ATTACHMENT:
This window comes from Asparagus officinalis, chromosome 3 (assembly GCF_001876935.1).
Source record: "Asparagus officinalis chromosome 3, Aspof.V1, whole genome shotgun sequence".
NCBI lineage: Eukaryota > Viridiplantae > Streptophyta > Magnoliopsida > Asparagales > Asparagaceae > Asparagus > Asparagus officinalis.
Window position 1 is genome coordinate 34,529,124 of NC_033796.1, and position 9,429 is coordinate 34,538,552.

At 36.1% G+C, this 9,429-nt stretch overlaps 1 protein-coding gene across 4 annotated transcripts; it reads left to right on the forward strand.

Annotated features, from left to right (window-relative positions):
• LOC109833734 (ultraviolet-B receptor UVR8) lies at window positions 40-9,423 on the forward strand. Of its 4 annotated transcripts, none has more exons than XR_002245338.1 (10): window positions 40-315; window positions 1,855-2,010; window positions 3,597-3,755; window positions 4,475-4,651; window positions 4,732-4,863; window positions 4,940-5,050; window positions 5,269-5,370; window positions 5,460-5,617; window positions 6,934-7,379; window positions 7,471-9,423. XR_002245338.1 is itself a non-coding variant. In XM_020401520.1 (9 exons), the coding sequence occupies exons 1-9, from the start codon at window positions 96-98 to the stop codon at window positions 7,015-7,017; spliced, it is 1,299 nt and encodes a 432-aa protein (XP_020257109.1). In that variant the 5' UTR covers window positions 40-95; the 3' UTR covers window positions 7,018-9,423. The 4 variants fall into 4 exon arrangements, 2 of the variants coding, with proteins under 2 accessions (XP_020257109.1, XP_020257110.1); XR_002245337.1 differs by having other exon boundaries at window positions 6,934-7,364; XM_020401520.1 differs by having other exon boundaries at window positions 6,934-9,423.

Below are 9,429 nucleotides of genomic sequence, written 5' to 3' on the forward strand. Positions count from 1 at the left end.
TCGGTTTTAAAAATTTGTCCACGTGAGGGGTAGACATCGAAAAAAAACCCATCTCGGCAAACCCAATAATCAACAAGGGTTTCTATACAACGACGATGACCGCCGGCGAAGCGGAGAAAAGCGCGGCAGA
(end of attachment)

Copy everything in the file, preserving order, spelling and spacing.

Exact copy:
This window comes from Asparagus officinalis, chromosome 3 (assembly GCF_001876935.1).
Source record: "Asparagus officinalis chromosome 3, Aspof.V1, whole genome shotgun sequence".
NCBI lineage: Eukaryota > Viridiplantae > Streptophyta > Magnoliopsida > Asparagales > Asparagaceae > Asparagus > Asparagus officinalis.
Window position 1 is genome coordinate 34,529,124 of NC_033796.1, and position 9,429 is coordinate 34,538,552.

At 36.1% G+C, this 9,429-nt stretch overlaps 1 protein-coding gene across 4 annotated transcripts; it reads left to right on the forward strand.

Annotated features, from left to right (window-relative positions):
• LOC109833734 (ultraviolet-B receptor UVR8) lies at window positions 40-9,423 on the forward strand. Of its 4 annotated transcripts, none has more exons than XR_002245338.1 (10): window positions 40-315; window positions 1,855-2,010; window positions 3,597-3,755; window positions 4,475-4,651; window positions 4,732-4,863; window positions 4,940-5,050; window positions 5,269-5,370; window positions 5,460-5,617; window positions 6,934-7,379; window positions 7,471-9,423. XR_002245338.1 is itself a non-coding variant. In XM_020401520.1 (9 exons), the coding sequence occupies exons 1-9, from the start codon at window positions 96-98 to the stop codon at window positions 7,015-7,017; spliced, it is 1,299 nt and encodes a 432-aa protein (XP_020257109.1). In that variant the 5' UTR covers window positions 40-95; the 3' UTR covers window positions 7,018-9,423. The 4 variants fall into 4 exon arrangements, 2 of the variants coding, with proteins under 2 accessions (XP_020257109.1, XP_020257110.1); XR_002245337.1 differs by having other exon boundaries at window positions 6,934-7,364; XM_020401520.1 differs by having other exon boundaries at window positions 6,934-9,423.

Below are 9,429 nucleotides of genomic sequence, written 5' to 3' on the forward strand. Positions count from 1 at the left end.
TCGGTTTTAAAAATTTGTCCACGTGAGGGGTAGACATCGAAAAAAAACCCATCTCGGCAAACCCAATAATCAACAAGGGTTTCTATACAACGACGATGACCGCCGGCGAAGCGGAGAAAAGCGCGGCAGA